NAPP members may also download Using Camera Raw to Dual Process images for Ulimate Optimizations which shows two tutorials using this “dual-process” technique. For Members Only

. . .we also feel very fortunate to have two of the industry’s leading Photoshop experts gracing the pages of Photoshop User for the first time ever: Jeff Schewe and Bruce Fraser team up for our cover story on Advanced Camera Raw techniques. I don’t think there are two people on the planet more qualified to write on this topic than Jeff and Bruce and together they uncover the hidden power that lies beneath the surface of this amazing tool for processing RAW images
–Scott Kelby, NAPP President/Editor in Chief

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ADOBE USERS GET NEW MAGAZINE Tue, 05 Apr 2005 14:08:04 +0000 PSN Editorial Staff
Layers – The “How-To” Magazine for Everything Adobe

Press Release: Tampa, FL – April 5, 2005 –Today, KW Media Group, publishers of Mac Design Magazine, relaunched the magazine as Layers® – The “How-To” Magazine for Everything Adobe. Each issue is dedicated to giving readers the latest step-by-step tutorials, tips, and tricks for all of Adobe’s design, video, and photography applications.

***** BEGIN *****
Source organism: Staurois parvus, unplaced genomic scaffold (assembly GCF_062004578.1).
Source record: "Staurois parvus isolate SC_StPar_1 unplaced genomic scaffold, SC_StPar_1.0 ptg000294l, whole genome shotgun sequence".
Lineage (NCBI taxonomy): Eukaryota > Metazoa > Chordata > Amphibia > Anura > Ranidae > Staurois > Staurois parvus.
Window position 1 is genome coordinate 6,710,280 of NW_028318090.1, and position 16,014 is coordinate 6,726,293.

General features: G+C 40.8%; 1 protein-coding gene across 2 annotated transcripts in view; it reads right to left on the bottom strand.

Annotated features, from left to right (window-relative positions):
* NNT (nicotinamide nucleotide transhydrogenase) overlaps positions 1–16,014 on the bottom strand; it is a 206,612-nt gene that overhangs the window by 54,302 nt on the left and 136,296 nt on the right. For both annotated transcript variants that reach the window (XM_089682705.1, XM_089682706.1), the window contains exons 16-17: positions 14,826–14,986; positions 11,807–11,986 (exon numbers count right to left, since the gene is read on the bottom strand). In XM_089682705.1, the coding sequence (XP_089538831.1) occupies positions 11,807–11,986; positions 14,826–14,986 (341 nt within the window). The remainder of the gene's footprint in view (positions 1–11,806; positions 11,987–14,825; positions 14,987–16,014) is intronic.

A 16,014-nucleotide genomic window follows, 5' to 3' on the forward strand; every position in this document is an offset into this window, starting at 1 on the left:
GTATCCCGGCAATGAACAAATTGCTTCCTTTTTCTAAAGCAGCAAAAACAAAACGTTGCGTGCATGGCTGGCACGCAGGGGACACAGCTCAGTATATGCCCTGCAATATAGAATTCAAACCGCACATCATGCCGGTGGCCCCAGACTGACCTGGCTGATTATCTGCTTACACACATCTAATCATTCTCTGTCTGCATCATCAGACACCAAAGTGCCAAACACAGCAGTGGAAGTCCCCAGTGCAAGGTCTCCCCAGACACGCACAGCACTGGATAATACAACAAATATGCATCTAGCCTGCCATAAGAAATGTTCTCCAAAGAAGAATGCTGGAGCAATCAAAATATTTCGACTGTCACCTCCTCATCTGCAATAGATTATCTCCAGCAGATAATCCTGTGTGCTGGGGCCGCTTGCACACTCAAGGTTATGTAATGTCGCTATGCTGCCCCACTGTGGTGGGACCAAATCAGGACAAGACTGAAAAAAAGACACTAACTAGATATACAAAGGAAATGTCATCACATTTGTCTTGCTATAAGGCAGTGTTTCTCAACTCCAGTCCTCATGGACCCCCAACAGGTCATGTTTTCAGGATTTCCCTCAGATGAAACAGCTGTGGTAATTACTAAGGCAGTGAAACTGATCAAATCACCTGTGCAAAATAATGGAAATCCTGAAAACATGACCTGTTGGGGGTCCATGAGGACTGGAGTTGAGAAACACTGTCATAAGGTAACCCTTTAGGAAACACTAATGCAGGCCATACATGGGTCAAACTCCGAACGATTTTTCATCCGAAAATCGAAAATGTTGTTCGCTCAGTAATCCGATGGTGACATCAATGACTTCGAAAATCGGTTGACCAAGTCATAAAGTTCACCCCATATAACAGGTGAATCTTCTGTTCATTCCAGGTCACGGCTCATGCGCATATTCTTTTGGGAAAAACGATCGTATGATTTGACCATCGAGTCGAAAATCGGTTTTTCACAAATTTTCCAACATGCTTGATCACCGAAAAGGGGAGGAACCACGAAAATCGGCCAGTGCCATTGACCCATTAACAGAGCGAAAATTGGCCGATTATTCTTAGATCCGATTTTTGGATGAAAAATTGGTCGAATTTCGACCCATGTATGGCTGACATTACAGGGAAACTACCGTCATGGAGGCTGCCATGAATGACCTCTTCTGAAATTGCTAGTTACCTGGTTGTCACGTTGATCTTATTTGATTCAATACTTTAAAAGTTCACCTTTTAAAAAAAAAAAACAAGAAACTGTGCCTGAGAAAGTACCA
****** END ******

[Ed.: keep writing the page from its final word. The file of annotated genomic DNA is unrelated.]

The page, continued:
“Adobe products are at the core of today’s design, photography, and video professionals’ workflow, and with Layers, these pros now have a ‘how-to’ magazine to call their own,” said Scott Kelby, publisher of Layers magazine and president of KW Media Group. “With all of the excitement surrounding what Adobe is doing with the Creative Suite, and the launch this week of CS2, we knew it was time to do something really bold and unique in this space by creating a real learning tool that speaks to creative professionals,” added Kelby.

The first issue of Layers (May/June) will be available on newsstands nationwide on May 10, 2005, and is also available by subscription.

About KW Media Group

KW Media Group is the parent company of the National Association of Photoshop Professionals (NAPP); organizers of the Mac Design Conference and Digital Photography Expo, and the Photoshop World Conference and Expo; publisher of award-winning computer and technology training books, DVDs and seminars; and publisher of Photoshop® User magazine, Nikon’s Capture User magazine, and Photoshop® Elements Techniques newsletter. KW Media Group is a privately-held company located in Oldsmar, FL.

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Categories Wed, 01 Sep 2004 16:35:05 +0000 PSN Editorial Staff

This is a test. . .it’s only a test. . .
If, this were a real emergancy, you would be out of luck!

Actually, this is just a placeholder to make sure all the content categories show.

You can quit reading now. . .